It’s not every birthday boy who has a hypersonic cruise missile launched in his honor, on his birthday.
But then again, we are talking about Russian President Vladimir Putin, who turned 68 on October 6, and celebrated in spectacular fashion, you might say.
The Russian military confirmed this week it has successfully test-launched a Zircon hypersonic cruise missile off Russia’s northern coast, in what President Putin hailed as a “big event” for the country, Radio Free Europe reported.
Speaking to Putin by video conference, General Chief of Staff Valery Gerasimov said the test launch took place from the Admiral Groshkov frigate located in the White Sea.
Gerasimov said that the hypersonic anti-ship missile flew at a speed more than eight times the speed of sound and hit its target 450 kilometers (280 miles) away in the Barents Sea, Radio Free Europe reported.
“Equipping our armed forces — the army and the navy — with the latest, truly unparalleled weapon systems will certainly ensure the defense capability of our country in the long term,” said Putin, who was celebrating his 68th birthday.
Putin has repeatedly spoken about new weapons such as the Zircon, claiming that they are impossible to intercept, Radio Free Europe reported.
Last year, the Russian leader said the Tsirkon would be capable of flying at Mach 9 and have a range of 1,000 kilometers. He has pledged to beef up Russia’s military presence in the Arctic.
According to The War Zone, the Russian defense chief told Putin that the missile achieved a maximum altitude of 17.4 miles and hit its target after a flight time of four and a half minutes.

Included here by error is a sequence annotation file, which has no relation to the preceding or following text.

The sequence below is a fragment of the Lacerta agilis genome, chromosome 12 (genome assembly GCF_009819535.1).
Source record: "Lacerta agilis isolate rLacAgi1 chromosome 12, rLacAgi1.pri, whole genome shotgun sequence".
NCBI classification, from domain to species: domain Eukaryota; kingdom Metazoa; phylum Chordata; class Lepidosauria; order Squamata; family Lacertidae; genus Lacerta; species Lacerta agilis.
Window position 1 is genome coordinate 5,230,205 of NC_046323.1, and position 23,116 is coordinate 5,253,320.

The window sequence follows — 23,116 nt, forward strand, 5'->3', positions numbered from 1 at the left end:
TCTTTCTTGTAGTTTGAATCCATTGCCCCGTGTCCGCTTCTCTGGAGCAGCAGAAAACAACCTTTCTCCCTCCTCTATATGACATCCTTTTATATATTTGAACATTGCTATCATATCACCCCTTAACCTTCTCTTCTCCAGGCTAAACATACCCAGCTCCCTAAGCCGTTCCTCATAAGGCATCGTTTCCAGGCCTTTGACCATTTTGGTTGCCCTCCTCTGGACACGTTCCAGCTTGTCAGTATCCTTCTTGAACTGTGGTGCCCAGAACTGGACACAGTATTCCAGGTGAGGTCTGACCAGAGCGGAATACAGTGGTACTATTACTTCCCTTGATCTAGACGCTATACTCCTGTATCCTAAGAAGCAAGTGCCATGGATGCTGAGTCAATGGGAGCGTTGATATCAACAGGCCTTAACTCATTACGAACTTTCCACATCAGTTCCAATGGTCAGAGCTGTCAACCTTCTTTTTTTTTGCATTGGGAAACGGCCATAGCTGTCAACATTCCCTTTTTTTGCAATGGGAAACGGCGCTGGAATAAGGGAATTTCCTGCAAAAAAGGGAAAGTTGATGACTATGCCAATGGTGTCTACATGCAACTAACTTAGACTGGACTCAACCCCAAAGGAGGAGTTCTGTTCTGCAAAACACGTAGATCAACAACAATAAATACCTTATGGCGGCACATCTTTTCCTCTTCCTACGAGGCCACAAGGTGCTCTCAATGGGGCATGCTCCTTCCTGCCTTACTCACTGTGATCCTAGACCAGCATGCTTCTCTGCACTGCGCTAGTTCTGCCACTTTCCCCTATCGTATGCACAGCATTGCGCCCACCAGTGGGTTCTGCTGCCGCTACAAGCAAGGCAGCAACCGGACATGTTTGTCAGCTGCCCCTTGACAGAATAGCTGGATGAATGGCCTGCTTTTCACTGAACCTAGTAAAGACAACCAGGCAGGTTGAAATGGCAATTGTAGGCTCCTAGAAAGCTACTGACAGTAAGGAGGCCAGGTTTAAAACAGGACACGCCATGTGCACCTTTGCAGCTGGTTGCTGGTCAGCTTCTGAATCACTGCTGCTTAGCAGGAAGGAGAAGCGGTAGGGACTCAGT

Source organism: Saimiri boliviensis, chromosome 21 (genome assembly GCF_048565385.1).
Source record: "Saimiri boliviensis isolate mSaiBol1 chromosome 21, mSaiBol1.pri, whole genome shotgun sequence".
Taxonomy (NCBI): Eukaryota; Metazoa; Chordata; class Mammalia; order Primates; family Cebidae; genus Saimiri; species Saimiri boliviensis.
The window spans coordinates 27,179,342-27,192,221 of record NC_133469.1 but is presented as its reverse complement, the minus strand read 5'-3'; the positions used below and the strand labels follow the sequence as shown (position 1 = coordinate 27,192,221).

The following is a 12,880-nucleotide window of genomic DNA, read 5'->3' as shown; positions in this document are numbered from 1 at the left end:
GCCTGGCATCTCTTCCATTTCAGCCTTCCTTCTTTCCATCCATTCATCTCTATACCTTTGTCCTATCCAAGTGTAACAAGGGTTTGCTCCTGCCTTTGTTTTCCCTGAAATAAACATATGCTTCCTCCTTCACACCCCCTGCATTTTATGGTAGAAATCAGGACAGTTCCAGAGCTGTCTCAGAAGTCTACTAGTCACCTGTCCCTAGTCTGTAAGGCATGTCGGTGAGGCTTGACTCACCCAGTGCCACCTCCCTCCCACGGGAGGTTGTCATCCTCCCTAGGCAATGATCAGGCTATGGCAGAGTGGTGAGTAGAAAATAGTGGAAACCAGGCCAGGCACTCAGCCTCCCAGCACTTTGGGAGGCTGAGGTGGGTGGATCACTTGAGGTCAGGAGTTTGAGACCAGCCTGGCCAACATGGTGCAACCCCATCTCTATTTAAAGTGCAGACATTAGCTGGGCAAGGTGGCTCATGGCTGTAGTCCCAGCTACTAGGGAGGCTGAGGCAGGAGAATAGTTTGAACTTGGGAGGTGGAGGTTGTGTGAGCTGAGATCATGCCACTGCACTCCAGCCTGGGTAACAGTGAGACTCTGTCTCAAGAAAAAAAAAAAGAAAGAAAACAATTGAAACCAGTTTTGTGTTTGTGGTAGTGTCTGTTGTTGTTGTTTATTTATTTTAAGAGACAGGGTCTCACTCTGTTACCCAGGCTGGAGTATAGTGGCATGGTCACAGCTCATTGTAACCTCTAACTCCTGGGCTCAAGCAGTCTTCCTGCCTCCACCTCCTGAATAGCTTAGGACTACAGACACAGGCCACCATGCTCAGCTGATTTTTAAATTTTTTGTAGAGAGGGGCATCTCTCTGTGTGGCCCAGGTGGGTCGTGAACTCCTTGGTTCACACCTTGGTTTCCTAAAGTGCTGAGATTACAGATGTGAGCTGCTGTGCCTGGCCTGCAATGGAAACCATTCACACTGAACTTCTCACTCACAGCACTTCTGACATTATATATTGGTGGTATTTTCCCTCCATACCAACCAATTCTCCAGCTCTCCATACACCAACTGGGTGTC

Gerasimov added that the Zircon, officially part of the 3K22 “weapons complex,” is expected to equip additional submarines and surface ships of the Russian Navy.
It’s also worth noting that a notice to airmen (NOTAM) was issued for this area of the White Sea covering the period October 5 to October 9, consistent with the test. This alerts pilots to potential hazards in the area and is standard procedure for a weapons test of this kind, The War Zone reported.
The footage that the Ministry of Defense subsequently released shows a missile fired from the 16-cell 3S14 vertical launch system (VLS) on the foredeck of the Northern Fleet’s 5,400-ton-displacement Project 22350 frigate Admiral Gorshkov, underway in the White Sea on the northwest coast of Russia.
Another view shows the weapon pulling up, apparently stabilized by vectoring rockets, and then tilting to an angle less than 90 degrees. As the missile disappears into the cloud, the video ends, The War Zone reported.
The 3M22 Tsirkon/3M22 Zircon is a scramjet-powered maneuvering hypersonic anti-ship/land-attack cruise missile, DefPost online reported.
The missile is designed and developed by NPO Mashinostroyeniya as a further development of its HELA (Hypersonic Experimental Flying Vehicle) concept that was on display at the 1995 MAKS Air Show.
The Zircon is believed to be a winged cruise missile with a lift-generating center body. A booster stage with solid-fuel engines accelerates it to supersonic speeds, after which a scramjet motor in the second stage accelerates it to hypersonic speeds.
This is the same principle used in the US Air Force’s experimental X-51 Waverider, in which supersonic shockwaves are used to maintain the flight vehicle’s lift and stability, The War Zone reported.
There have also been unconfirmed reports that the Zircon may employ “plasma stealth” technology, in which it’s shrouded from hostile radar by a cloud of radar-absorbing ionized particles. The US is also working on this technology.
This is the first time the Russian Ministry of Defense has spoken specifically about the missile’s top speed. That the weapon reportedly hit Mach 8 would put its performance close to previous estimates and other official statements, The War Zone reported.
According to Reuters, the Zirkon test comes amid tensions over arms control between Russia and the United States.
New START, the last major nuclear arms pact in place between the two countries, is due to expire in February.
— with files from Radio Free Europe, The War Zone, DefPost.com, Reuters